When writing about free and open source software, sometimes I seem to spend all my time complaining. So, after last week, when I described 2011 as a whole as a disappointment, I thought I should add some balance by mentioning some of the free software-related discoveries that delighted me during the past year.
Many of these discoveries were not new in 2011, although several came into their own during the year. However, until the last twelve months, they were new to me. All are worth mentioning, just in case you've missed them:
Unless you're a Canadian like me, you may have overlooked the Kobo Touch. Although it was sold in Borders stores, in the United States, the Kobo has been overshadowed by Amazon's Kindle and Barnes and Noble's Nook.
However, when I caved in and finally bought an ereader this year, I chose the Kobo Touch. The decision was based partly on the smaller size and touchscreen, as well as the ability to expand the memory up to 32 gigabyes with a micro SDHC Card.
But the real reason was that the Kobo was the manufacturer that came closest to supporting my software ideals. Not only does it advertise a few titles without DRM, but it also has a semi-official Debian/Ubuntu version of the Kobo Desktop to automate firmware upgrades. Additional efforts in these directions would satisfy me better, but I'll take what I can get.
The calibre ebook manager is one of those all-in-one applications that free software developers so frequently produce. With tools to view ebooks, convert formats, manage lobbies, and comparison shop online, calibre makes the software that comes with the average ereader look feeble in comparison.
Moreover, for those like me who prefer not to buy locked-down books, it is affiliated with the Open Books portal site, which provides links to web pages where you can buy DRM-free books.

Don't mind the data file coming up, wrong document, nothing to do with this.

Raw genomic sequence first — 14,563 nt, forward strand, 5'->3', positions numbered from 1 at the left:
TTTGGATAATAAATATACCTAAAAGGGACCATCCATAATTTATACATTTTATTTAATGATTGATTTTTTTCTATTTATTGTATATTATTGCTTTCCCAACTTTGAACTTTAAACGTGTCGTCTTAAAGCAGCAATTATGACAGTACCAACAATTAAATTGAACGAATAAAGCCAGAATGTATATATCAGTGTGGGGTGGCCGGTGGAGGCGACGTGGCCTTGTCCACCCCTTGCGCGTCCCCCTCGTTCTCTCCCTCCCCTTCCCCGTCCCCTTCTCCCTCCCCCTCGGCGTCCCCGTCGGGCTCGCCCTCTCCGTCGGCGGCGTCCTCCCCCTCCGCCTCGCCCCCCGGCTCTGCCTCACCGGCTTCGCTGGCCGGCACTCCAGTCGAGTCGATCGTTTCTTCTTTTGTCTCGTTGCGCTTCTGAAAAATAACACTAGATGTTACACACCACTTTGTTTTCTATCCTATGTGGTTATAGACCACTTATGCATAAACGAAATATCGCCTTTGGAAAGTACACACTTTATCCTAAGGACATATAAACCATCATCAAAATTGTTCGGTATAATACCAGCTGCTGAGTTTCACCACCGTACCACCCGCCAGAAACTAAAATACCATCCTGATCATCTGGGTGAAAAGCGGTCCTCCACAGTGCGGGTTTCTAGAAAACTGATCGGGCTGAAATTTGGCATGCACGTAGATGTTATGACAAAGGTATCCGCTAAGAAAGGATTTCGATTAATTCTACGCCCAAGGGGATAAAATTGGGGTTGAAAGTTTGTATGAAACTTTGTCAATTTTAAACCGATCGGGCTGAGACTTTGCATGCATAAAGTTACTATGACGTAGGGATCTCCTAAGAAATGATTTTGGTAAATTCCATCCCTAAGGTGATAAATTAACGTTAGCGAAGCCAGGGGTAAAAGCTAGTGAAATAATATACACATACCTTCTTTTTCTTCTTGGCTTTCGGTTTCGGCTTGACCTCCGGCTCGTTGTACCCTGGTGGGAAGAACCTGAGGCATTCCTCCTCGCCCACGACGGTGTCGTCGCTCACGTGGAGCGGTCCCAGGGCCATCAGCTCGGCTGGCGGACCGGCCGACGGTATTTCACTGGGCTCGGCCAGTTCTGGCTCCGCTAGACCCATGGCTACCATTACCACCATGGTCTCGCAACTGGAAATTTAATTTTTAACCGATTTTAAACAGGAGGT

calibre's interface badly needs revising, and it should ask before collecting data about users. However, without calibre, I would unquestionably have a much lower opinion about ebooks in general.
As someone who has earned a living as a graphical designer, I've long been bothered by the lack of free-licensed fonts. The situation has slowly improved over the years, but Google Web Fonts is the biggest leap forward yet, collecting dozens of mostly free fonts in one place.
Browsing has steadily improved on the site. Now, you can filter fonts by their type, then view them as a single word, a sentence or -- most usefully -- as a paragraph, a sampling that many font browsers often omit in a sure sign that they've been designed by non-designers. Then, when you are ready, you can either link to the site to improve the look of your web sites, or download typefaces to use on your computer. It's an invaluable and long overdue resource.
I firmly believe that, as Samuel Johnson said about London, when you are tired of Debian, you're tired of life. However, if I were seriously thinking of switching to another distribution, Bodhi Linux would be on my shortlist of possible alternatives.
Bodhi is a minimalist distribution based on Ubuntu, and uses Enlightenment as a desktop. It also installs a minimum of applications, leaving you to decide what else to add. This combination makes Bodhi fast, configurable, and secure, and a standout not just among minimalist distributions, but among distributions in general.
Another distribution on my short list of alternatives is Fuduntu. As its name suggests, Fuduntu tries to steer a middle course between Fedora and Ubuntu, combining the best of both.
Based on Fedora 14 and GNOME 2.32, Fuduntu replaces the bottom panel with the Avant Window Navigator, a highly customizable launcher. The result is an interface that feels like a more configurable, less awkward version of Unity.
In addition, Fuduntu distinguishes itself with tools that add more configuration options to the desktop, and a selection of software that departs in minor ways from the standard GNOME selection. Its software also includes licensed versions of Adobe Flash and the Fluendo MP3 codec.
Between Ubuntu's Unity and GNOME 3, 2011 wasn't a happy year for new interfaces. The exception is the little-noticed Plasma Active, KDE's new interface for touchscreen tablets.
Plasma Active is not only a stunning bit of eye-candy, but also a highly functional interface. Borrowing from OS X, it arranges Activities -- individually customized virtual workspaces -- on a spinner, which is by far the most functional of the several ways that KDE has attempted to present them.
Moreover, unlike Unity, which overlays the desktop with menus, or GNOME 3 with its separate overview screen, Plasma Active is arranged on a single screen. Virtual keyboards, the Activity switcher, and other additions all slide out from the side of the screen when in use, then neatly slide back when you are done.
This arrangement keeps users focused on the task at hand. It's the only interface I've seen that's designed for a mobile device yet whose features work equally well on a larger screen.
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